All programmable logic controllers (PLC) have the same numbering system at their core. This is the same with all computers as well. The status of any memory location can be either on or off. A one (1) will represent an on or “True” status and zero (0) will represent an off or “False” status. This is called binary.

Understanding PLC Numbering Systems

We will be looking at how numbering systems work and some of the common systems that programmable logic controllers use. Let’s get started.

**Previously in this PLC Learning Series:**

PLC Training Series – Tutorial for Everyone – Video

What are PLC Inputs? – Video

What are PLC Outputs? – Video|

Memory Backup – Video

##### How Numbering Systems Work

Number systems use different number bases. A number base indicates how many different digits are available when using a particular numbering system. For example, decimal is number base 10, which means it uses ten digits: 0, 1, 2, 3, 4, 5, 6, 7, 8, and 9. … We use the number to base 10 whereas PLCs (computers) use binary.

Let’s look at an example of our decimal numbering system. This will help us to understand how we can determine other numbering systems.

The number 3527 is comprised of 4 digits.

In calculating the value of the number we looked at each digit and multiplied it by the maximum value it could be based on its position within the number. This is called positional notation.

**Example:** 5 x 10^2 is the value 5 multiplied by the number of symbols that are available. (10) The exponent represents the place value 2. This means that it is the third location from the right.

So we just proved that 3527 is equal to 3527.

Our decimal numbering system is Base-10. This is formally written with a 10 written to the right lower hand corner of the value. Since base-10 is automatically assumed, we usually do not include this when writing the number.

Applying the same principles to a binary number will show you the value of the combined binary number.

##### PLC Binary to Represent Numbers

A single binary number is either 1 or 0. Combining these binary numbers together can form a value. Using the positional notation system, we can determine this value of the combined binary number.

1111 in binary is equivalent to:

This means that we can combine four binary wires, switches, etc. together and have a maximum value of 15. If we include all of the inputs off (0000) we would have 16 possible combinations.

##### PLC Binary to Hexadecimal

Having a number like 1011000111101111 binary is very difficult to read and quickly determine the value. Hexadecimal is used to represent a binary value. The base number of 16 is used in hexadecimal because this is the maximum combination of numbers that can be represented with four digits of binary.

Hexadecimal is a Base-16 system. This means that it has 16 symbols to represent each placeholder in the hexadecimal number. The values 0 to 9 would be the same symbols as the Base-10 decimal system. Values 10 to 15 would be represented by A to F.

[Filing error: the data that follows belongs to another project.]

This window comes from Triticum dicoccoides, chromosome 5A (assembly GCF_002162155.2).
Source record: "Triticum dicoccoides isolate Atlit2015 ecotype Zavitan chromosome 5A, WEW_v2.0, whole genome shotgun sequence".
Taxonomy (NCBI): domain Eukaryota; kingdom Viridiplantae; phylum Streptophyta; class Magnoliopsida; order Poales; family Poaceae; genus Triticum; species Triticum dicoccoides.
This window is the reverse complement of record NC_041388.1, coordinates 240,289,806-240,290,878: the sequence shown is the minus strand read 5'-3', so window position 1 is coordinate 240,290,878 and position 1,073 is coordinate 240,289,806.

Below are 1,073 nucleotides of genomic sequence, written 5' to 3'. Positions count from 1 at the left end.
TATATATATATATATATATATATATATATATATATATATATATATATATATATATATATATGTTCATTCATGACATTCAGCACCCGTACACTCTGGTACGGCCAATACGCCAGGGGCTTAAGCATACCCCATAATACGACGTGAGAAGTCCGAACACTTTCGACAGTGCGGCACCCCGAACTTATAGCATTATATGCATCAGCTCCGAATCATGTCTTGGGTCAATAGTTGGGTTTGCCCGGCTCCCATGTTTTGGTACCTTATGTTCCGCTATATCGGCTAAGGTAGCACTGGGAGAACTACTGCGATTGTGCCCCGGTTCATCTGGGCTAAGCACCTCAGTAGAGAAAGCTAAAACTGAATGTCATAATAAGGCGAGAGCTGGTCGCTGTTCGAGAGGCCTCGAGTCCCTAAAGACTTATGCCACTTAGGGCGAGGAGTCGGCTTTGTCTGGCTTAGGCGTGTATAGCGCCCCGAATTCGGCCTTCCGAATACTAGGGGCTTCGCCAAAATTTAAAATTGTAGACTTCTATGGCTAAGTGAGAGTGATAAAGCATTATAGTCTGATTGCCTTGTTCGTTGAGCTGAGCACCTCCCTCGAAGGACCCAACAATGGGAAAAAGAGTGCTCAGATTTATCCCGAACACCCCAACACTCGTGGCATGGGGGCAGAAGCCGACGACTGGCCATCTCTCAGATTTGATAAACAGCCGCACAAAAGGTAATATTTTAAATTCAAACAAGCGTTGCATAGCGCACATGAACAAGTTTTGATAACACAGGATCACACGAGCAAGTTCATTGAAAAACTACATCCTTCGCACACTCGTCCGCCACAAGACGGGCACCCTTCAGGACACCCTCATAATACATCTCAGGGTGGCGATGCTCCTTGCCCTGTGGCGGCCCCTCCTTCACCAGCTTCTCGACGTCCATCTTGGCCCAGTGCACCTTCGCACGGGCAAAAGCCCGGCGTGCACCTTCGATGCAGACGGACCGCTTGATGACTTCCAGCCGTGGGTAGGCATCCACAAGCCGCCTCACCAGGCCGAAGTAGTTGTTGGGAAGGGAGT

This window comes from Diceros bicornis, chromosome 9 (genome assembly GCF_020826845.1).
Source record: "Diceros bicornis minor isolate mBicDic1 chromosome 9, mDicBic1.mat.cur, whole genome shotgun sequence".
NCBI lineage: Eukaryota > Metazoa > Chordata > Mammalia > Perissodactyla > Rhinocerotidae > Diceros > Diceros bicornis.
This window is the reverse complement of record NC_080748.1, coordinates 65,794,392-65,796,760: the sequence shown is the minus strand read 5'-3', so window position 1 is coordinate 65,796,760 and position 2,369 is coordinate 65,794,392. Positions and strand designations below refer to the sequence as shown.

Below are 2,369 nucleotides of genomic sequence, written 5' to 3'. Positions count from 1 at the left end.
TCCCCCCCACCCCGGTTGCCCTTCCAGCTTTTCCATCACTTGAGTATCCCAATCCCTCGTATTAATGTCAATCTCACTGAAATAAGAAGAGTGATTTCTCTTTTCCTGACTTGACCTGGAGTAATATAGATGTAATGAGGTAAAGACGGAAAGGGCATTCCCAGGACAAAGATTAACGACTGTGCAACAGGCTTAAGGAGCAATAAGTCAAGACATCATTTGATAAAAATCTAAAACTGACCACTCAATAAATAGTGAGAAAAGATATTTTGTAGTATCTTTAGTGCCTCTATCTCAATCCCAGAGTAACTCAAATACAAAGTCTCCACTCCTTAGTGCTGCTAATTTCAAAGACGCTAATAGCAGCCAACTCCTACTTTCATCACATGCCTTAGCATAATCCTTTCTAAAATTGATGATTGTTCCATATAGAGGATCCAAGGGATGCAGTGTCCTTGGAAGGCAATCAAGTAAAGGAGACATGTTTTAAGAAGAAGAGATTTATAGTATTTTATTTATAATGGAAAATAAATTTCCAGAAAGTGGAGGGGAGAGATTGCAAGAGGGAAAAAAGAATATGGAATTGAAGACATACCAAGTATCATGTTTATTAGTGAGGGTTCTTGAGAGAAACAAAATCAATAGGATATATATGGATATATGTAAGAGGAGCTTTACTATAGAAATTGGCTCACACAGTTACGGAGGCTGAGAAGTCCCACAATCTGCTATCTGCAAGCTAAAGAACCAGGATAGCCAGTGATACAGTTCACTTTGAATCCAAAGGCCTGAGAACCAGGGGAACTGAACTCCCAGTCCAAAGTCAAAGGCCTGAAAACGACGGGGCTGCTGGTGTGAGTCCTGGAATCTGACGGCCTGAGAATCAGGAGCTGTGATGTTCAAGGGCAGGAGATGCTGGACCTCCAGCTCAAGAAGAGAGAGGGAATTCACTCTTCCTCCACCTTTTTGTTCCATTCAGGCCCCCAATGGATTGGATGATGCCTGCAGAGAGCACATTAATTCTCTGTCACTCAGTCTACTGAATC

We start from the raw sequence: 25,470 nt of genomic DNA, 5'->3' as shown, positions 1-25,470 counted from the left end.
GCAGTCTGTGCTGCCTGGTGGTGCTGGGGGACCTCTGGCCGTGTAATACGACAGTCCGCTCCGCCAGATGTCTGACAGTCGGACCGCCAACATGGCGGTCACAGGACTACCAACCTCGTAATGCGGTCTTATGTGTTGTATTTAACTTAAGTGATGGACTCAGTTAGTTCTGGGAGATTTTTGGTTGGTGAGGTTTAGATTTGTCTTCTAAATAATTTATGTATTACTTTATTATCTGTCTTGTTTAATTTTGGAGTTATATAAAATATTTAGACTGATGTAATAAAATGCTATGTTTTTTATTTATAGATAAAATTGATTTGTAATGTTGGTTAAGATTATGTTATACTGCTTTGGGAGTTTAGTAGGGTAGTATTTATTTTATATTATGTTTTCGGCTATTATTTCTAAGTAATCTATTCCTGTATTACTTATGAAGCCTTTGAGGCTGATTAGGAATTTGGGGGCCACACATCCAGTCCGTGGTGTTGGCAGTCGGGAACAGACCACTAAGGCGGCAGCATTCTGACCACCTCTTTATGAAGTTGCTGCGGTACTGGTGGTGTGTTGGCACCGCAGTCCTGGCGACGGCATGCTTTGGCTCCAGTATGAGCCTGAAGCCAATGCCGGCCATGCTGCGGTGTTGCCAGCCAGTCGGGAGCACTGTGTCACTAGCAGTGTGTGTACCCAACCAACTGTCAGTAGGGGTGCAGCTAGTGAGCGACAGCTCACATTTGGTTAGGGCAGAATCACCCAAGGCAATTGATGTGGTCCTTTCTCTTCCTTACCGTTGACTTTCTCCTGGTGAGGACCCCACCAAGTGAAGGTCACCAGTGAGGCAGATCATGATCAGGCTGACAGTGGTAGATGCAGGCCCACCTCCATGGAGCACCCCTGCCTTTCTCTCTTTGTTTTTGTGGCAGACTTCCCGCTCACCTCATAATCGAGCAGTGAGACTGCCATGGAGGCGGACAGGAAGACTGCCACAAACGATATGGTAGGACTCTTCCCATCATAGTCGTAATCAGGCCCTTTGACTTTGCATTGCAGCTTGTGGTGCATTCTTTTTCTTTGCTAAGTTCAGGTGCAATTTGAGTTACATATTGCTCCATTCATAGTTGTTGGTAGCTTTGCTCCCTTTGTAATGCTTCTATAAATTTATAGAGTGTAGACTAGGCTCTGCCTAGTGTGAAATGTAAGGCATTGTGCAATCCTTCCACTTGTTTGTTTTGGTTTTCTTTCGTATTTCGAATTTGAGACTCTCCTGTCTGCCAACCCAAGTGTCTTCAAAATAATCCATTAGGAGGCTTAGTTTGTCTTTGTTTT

Let’s take a look at the binary number 1011000111101111. We can break down this number by separating every 4 binary digits into a hexadecimal equivalent.

So we can see that the 1011000111101111 binary is equal to the B1EF hexadecimal. B1EF hexadecimal is equal to 45551 decimal.

##### PLC Binary Coded Decimal (BCD)

You must be now thinking that this is becoming very complicated math, just to find value. The values in the PLC are usually not this complicated. Hexadecimal is just used to represent a binary value. Instructions used in the PLC program will determine the numbering system to be displayed. The important thing to remember is the PLC will only understand a 1 or 0. Since we are very accustomed to the Base-10 or decimal system, the PLC will sometimes use Binary Coded Decimal or BCD values. Just as this name applies, the maximum value represented by the four bits will be 9. You must review your specific controller to determine how and which numbering systems are used.

##### PLC Binary to Hexadecimal using Windows Calculator

Windows has a good program for programmers. It is the windows calculator and is installed and available on all windows operating systems.

Call up the calculator by the search for it in the search box.

The standard windows calculator will be displayed.

Select from the main menu | View | Programmer. You can also use the key combination of Alt + 3 to call up the programmer calculator.

The default numbering system is Dec (decimal).

Enter the decimal value of 45551. Select the Hex (Hexadecimal) radio button.

You will now see the same value that we have calculated above. If you look under the number you will see the binary bit locations 0 to 15 representing the binary value. This can also be displayed on the result window by select the Bin (binary) radio key.

We now see the original binary 16-bit value. This program is great to quickly check or convert from different numbering systems.

Watch the video below to see the windows calculator in action.

PLC Beginner’s Guide to PLC Programming

There are many different PLC manufacturers with different hardware and software. All of the programmable logic controllers have similar basic features. Here is how I would approach learning about basic PLCs.

Once you are familiar with the basics of the PLC, you will then learn specifics for the controller you will be programming.

This is the easiest way to learn about PLC programming.

**Watch on YouTube:** PLC Learning Series – Understanding Number Values

If you have any questions or need further information, please contact me.

Thank you,

Garry

If you’re like most of my readers, you’re committed to learning about technology. Numbering systems used in PLCs are not difficult to learn and understand. We will walk through the numbering systems used in PLCs. This includes Bits, Decimals, Hexadecimal, ASCII, and Floating Points.

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